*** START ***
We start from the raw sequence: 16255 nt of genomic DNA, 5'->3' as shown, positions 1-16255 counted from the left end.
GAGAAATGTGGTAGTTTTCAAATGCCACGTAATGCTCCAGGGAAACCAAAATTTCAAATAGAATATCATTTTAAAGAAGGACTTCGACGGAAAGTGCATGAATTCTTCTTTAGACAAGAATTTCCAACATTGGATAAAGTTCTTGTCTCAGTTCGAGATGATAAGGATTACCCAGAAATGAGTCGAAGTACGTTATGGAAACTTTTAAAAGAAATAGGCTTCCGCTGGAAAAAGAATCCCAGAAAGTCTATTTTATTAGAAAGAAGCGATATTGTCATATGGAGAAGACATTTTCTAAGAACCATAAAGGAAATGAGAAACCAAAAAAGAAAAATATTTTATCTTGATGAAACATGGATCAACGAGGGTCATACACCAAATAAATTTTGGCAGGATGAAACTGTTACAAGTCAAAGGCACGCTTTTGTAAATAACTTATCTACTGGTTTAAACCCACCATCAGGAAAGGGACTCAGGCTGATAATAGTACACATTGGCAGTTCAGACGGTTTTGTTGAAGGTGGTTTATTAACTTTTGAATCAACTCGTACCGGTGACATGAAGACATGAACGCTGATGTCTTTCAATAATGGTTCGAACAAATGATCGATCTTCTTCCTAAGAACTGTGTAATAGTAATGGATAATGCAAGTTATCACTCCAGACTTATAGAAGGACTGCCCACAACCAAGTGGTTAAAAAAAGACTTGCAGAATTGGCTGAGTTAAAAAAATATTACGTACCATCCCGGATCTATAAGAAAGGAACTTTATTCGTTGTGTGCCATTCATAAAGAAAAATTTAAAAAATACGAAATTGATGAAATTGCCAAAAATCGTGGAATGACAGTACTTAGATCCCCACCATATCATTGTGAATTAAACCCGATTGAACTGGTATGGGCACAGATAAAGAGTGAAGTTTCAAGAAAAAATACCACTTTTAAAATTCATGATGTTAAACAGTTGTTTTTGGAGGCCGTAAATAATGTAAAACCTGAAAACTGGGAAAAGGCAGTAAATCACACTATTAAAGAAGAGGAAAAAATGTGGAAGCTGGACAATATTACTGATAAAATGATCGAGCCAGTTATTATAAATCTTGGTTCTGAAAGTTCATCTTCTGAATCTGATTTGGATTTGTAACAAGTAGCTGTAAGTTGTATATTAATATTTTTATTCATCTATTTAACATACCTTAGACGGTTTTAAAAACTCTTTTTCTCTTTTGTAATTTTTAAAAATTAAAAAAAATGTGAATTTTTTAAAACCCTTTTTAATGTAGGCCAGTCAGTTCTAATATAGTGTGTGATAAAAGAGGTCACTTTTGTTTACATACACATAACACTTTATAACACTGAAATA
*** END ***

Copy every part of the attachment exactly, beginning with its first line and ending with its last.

We start from the raw sequence: 16255 nt of genomic DNA, 5'->3' as shown, positions 1-16255 counted from the left end.
GAGAAATGTGGTAGTTTTCAAATGCCACGTAATGCTCCAGGGAAACCAAAATTTCAAATAGAATATCATTTTAAAGAAGGACTTCGACGGAAAGTGCATGAATTCTTCTTTAGACAAGAATTTCCAACATTGGATAAAGTTCTTGTCTCAGTTCGAGATGATAAGGATTACCCAGAAATGAGTCGAAGTACGTTATGGAAACTTTTAAAAGAAATAGGCTTCCGCTGGAAAAAGAATCCCAGAAAGTCTATTTTATTAGAAAGAAGCGATATTGTCATATGGAGAAGACATTTTCTAAGAACCATAAAGGAAATGAGAAACCAAAAAAGAAAAATATTTTATCTTGATGAAACATGGATCAACGAGGGTCATACACCAAATAAATTTTGGCAGGATGAAACTGTTACAAGTCAAAGGCACGCTTTTGTAAATAACTTATCTACTGGTTTAAACCCACCATCAGGAAAGGGACTCAGGCTGATAATAGTACACATTGGCAGTTCAGACGGTTTTGTTGAAGGTGGTTTATTAACTTTTGAATCAACTCGTACCGGTGACATGAAGACATGAACGCTGATGTCTTTCAATAATGGTTCGAACAAATGATCGATCTTCTTCCTAAGAACTGTGTAATAGTAATGGATAATGCAAGTTATCACTCCAGACTTATAGAAGGACTGCCCACAACCAAGTGGTTAAAAAAAGACTTGCAGAATTGGCTGAGTTAAAAAAATATTACGTACCATCCCGGATCTATAAGAAAGGAACTTTATTCGTTGTGTGCCATTCATAAAGAAAAATTTAAAAAATACGAAATTGATGAAATTGCCAAAAATCGTGGAATGACAGTACTTAGATCCCCACCATATCATTGTGAATTAAACCCGATTGAACTGGTATGGGCACAGATAAAGAGTGAAGTTTCAAGAAAAAATACCACTTTTAAAATTCATGATGTTAAACAGTTGTTTTTGGAGGCCGTAAATAATGTAAAACCTGAAAACTGGGAAAAGGCAGTAAATCACACTATTAAAGAAGAGGAAAAAATGTGGAAGCTGGACAATATTACTGATAAAATGATCGAGCCAGTTATTATAAATCTTGGTTCTGAAAGTTCATCTTCTGAATCTGATTTGGATTTGTAACAAGTAGCTGTAAGTTGTATATTAATATTTTTATTCATCTATTTAACATACCTTAGACGGTTTTAAAAACTCTTTTTCTCTTTTGTAATTTTTAAAAATTAAAAAAAATGTGAATTTTTTAAAACCCTTTTTAATGTAGGCCAGTCAGTTCTAATATAGTGTGTGATAAAAGAGGTCACTTTTGTTTACATACACATAACACTTTATAACACTGAAATA